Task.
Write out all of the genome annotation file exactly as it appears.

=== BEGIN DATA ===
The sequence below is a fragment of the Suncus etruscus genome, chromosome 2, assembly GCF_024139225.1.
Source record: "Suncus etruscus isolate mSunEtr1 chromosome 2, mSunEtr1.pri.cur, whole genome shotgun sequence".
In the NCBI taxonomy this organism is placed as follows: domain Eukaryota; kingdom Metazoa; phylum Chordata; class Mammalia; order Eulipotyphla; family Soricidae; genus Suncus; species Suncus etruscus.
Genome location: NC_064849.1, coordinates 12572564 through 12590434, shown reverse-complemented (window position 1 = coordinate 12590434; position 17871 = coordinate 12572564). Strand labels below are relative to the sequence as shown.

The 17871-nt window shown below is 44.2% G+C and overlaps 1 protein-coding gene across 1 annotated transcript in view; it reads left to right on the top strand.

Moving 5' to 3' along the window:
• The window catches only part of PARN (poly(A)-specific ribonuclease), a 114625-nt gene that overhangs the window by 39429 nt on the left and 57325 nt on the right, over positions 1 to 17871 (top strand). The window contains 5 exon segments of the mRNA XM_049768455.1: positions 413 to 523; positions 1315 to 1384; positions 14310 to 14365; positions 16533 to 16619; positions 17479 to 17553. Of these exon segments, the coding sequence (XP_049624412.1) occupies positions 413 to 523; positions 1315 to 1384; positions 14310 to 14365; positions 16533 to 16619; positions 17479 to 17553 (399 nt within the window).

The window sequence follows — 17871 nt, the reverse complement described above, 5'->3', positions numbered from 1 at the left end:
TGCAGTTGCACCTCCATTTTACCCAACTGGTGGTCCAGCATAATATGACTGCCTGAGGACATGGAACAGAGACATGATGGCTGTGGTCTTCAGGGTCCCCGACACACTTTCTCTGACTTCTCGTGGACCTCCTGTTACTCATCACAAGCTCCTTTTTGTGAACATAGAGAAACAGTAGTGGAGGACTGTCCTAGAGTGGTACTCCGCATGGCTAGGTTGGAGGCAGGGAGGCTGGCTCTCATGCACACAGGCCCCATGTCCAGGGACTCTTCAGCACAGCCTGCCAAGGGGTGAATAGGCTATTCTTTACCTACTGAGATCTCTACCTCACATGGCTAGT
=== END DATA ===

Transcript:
The sequence below is a fragment of the Suncus etruscus genome, chromosome 2, assembly GCF_024139225.1.
Source record: "Suncus etruscus isolate mSunEtr1 chromosome 2, mSunEtr1.pri.cur, whole genome shotgun sequence".
In the NCBI taxonomy this organism is placed as follows: domain Eukaryota; kingdom Metazoa; phylum Chordata; class Mammalia; order Eulipotyphla; family Soricidae; genus Suncus; species Suncus etruscus.
Genome location: NC_064849.1, coordinates 12572564 through 12590434, shown reverse-complemented (window position 1 = coordinate 12590434; position 17871 = coordinate 12572564). Strand labels below are relative to the sequence as shown.

The 17871-nt window shown below is 44.2% G+C and overlaps 1 protein-coding gene across 1 annotated transcript in view; it reads left to right on the top strand.

Moving 5' to 3' along the window:
• The window catches only part of PARN (poly(A)-specific ribonuclease), a 114625-nt gene that overhangs the window by 39429 nt on the left and 57325 nt on the right, over positions 1 to 17871 (top strand). The window contains 5 exon segments of the mRNA XM_049768455.1: positions 413 to 523; positions 1315 to 1384; positions 14310 to 14365; positions 16533 to 16619; positions 17479 to 17553. Of these exon segments, the coding sequence (XP_049624412.1) occupies positions 413 to 523; positions 1315 to 1384; positions 14310 to 14365; positions 16533 to 16619; positions 17479 to 17553 (399 nt within the window).

The window sequence follows — 17871 nt, the reverse complement described above, 5'->3', positions numbered from 1 at the left end:
TGCAGTTGCACCTCCATTTTACCCAACTGGTGGTCCAGCATAATATGACTGCCTGAGGACATGGAACAGAGACATGATGGCTGTGGTCTTCAGGGTCCCCGACACACTTTCTCTGACTTCTCGTGGACCTCCTGTTACTCATCACAAGCTCCTTTTTGTGAACATAGAGAAACAGTAGTGGAGGACTGTCCTAGAGTGGTACTCCGCATGGCTAGGTTGGAGGCAGGGAGGCTGGCTCTCATGCACACAGGCCCCATGTCCAGGGACTCTTCAGCACAGCCTGCCAAGGGGTGAATAGGCTATTCTTTACCTACTGAGATCTCTACCTCACATGGCTAGT